// How many branches each new branch will create
var breadth = 2;

// The angle between each sub-branch (branches fan out/in)
var spread = Math.PI/3;

function branch(d) {
  // Draw a line from (0, 0) to (0, 1)
  line(0, 0, 0, 1);

  // If there are any more branch levels to be drawn...
  if (d > 1) {
    // Move the canvas to (0, 1), the end of our new line
    translate(0, 1);

    // Rotate the canvas for each new branch
    rotate(curl);

    // Zoom twice as far into the canvas
    scale(0.5);

    for (var i = 0; i < breadth; i++) {
      // Recurse for the next branch!
      branch(d-1);

      // Rotate for the next branch!
      rotate(spread);
    }

    // Undo the rotations we applied for each "child" branch
    rotate(-spread*breadth);

    // Undo the curl rotation we applied to this branch
    rotate(-curl);

    // Zoom back out from the canvas
    scale(2);

    // Move back to the start of the line we drew with line(0, 0, 0, 1)
    translate(0, -1);
  }
}

function setup() {
  // Start off by creating a canvas to draw on
  createCanvas(400, 400);
}

function draw() {
  // Set the curl angle with the mouse X position
  curl = Math.PI*(mouseX/width*2-1);

  // Draw a black background
	background(0);

  // Set line color to white
  stroke(255);

  // Move to middle-bottom of canvas
  translate(200, 400);

  // Turn canvas 180°
  rotate(Math.PI);

  // Zoom way into the canvas
  scale(200);

  // Set thickness to a much smaller, zoomed-in value
  strokeWeight(0.1);

  // Start drawing branches!
  branch(depth);
}

</script>

Spread

Finally, let’s control that spread variable with the mouse:

A gif of the tree curling/spreading as the mouse moves

This works just like the curl variable. Add another line at the top of your draw function, just after the line where you set curl with the mouse:

function draw() {
  // Set the curl angle with the mouse X position
  curl = Math.PI * ((mouseX / width) * 2 - 1)

  // Set the spread angle with the mouse Y position
  spread = Math.PI * ((mouseY / height) * 2 - 1)

  // the rest of the function...
}

That’s it! If you hit Run, you should be able to make your tree dance with your mouse.

Your final script should look like this:

<script>

// How many levels of branches we will draw
var depth = 5;

// The angle each new branch level rotates by (branches spin left/right)
var curl = Math.PI/3;

// How many branches each new branch will create
var breadth = 2;

// The angle between each sub-branch (branches fan out/in)
var spread = Math.PI/3;

function branch(d) {
  // Draw a line from (0, 0) to (0, 1)
  line(0, 0, 0, 1);

  // If there are any more branch levels to be drawn...
  if (d > 1) {
    // Move the canvas to (0, 1), the end of our new line
    translate(0, 1);

    // Rotate the canvas for each new branch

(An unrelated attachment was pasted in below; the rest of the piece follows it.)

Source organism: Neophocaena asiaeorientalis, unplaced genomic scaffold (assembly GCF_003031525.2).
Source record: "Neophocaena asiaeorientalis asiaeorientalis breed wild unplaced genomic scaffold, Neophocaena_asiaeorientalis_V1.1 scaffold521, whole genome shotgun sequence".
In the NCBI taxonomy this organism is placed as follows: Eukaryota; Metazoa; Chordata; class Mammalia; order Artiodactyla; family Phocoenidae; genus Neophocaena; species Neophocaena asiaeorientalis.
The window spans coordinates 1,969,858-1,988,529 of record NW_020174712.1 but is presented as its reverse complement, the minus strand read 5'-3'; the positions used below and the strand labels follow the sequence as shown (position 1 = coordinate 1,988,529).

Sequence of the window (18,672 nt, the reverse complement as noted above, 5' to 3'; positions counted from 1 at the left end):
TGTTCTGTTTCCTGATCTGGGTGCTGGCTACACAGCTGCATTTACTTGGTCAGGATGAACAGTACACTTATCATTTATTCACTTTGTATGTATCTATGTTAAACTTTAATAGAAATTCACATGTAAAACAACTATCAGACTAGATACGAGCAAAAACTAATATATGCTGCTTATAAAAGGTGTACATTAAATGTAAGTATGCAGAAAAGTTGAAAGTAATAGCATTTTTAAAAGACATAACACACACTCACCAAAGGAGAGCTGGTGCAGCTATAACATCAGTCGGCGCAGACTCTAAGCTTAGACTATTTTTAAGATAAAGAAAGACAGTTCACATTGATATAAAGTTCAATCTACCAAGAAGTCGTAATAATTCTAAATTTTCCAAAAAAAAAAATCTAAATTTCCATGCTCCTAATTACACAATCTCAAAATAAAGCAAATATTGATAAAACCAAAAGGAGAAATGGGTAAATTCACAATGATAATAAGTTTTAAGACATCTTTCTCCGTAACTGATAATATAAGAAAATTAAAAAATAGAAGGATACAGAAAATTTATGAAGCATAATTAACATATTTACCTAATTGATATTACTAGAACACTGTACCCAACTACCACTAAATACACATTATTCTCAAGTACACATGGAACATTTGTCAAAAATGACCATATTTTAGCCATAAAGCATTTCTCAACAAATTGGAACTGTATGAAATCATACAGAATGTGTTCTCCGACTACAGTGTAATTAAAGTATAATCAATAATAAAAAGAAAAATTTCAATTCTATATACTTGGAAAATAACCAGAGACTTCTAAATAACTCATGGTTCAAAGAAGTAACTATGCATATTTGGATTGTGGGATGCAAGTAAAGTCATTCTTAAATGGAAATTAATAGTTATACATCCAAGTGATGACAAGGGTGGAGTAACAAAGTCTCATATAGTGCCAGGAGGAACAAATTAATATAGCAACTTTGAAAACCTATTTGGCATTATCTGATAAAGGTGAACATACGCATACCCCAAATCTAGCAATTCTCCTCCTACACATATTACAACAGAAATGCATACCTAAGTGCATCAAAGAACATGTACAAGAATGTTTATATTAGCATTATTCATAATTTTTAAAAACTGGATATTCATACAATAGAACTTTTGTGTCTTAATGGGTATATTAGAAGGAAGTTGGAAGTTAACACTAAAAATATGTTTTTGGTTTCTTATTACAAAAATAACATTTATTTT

rotate(curl);

    // Zoom twice as far into the canvas
    scale(0.5);

    for (var i = 0; i < breadth; i++) {
      // Recurse for the next branch!
      branch(d-1);

      // Rotate for the next branch!
      rotate(spread);
    }

    // Undo the rotations we applied for each "child" branch
    rotate(-spread*breadth);

    // Undo the curl rotation we applied to this branch
    rotate(-curl);

    // Zoom back out from the canvas
    scale(2);

    // Move back to the start of the line we drew with line(0, 0, 0, 1)
    translate(0, -1);
  }
}

function setup() {
  // Start off by creating a canvas to draw on
  createCanvas(400, 400);
}

function draw() {
  // Set the curl angle with the mouse X position
  curl = Math.PI*(mouseX/width*2-1);

  // Set the spread angle with the mouse Y position
  spread = Math.PI*(mouseY/height*2-1);

  // Draw a black background
	background(0);

  // Set line color to white
  stroke(255);

  // Move to middle-bottom of canvas
  translate(200, 400);

  // Turn canvas 180°
  rotate(Math.PI);

  // Zoom way into the canvas
  scale(200);

  // Set thickness to a much smaller, zoomed-in value
  strokeWeight(0.1);

  // Start drawing branches!
  branch(depth);
}

</script>

Epilogue

Trees show up everywhere in programming.

The memory in your computer, the pages on every website, and every HTML element on every page are all arranged in trees.

It’s kind of remarkable that when you actually draw a tree, it looks so much like… a tree:

A comparison of our virtual tree with a physical tree

Using a 3D version of the technique we just learned, you can generate some freakishly lifelike trees:

Trees generated by a 3D L-System

And game developers take those techniques even further to generate realistic 3D models of trees:

Trees generated by SpeedTree, a commercial game development tool

Try messing with the numbers in your tree maker. You can get all kinds of cool effects:

Cool tree effects

See what you can come up with!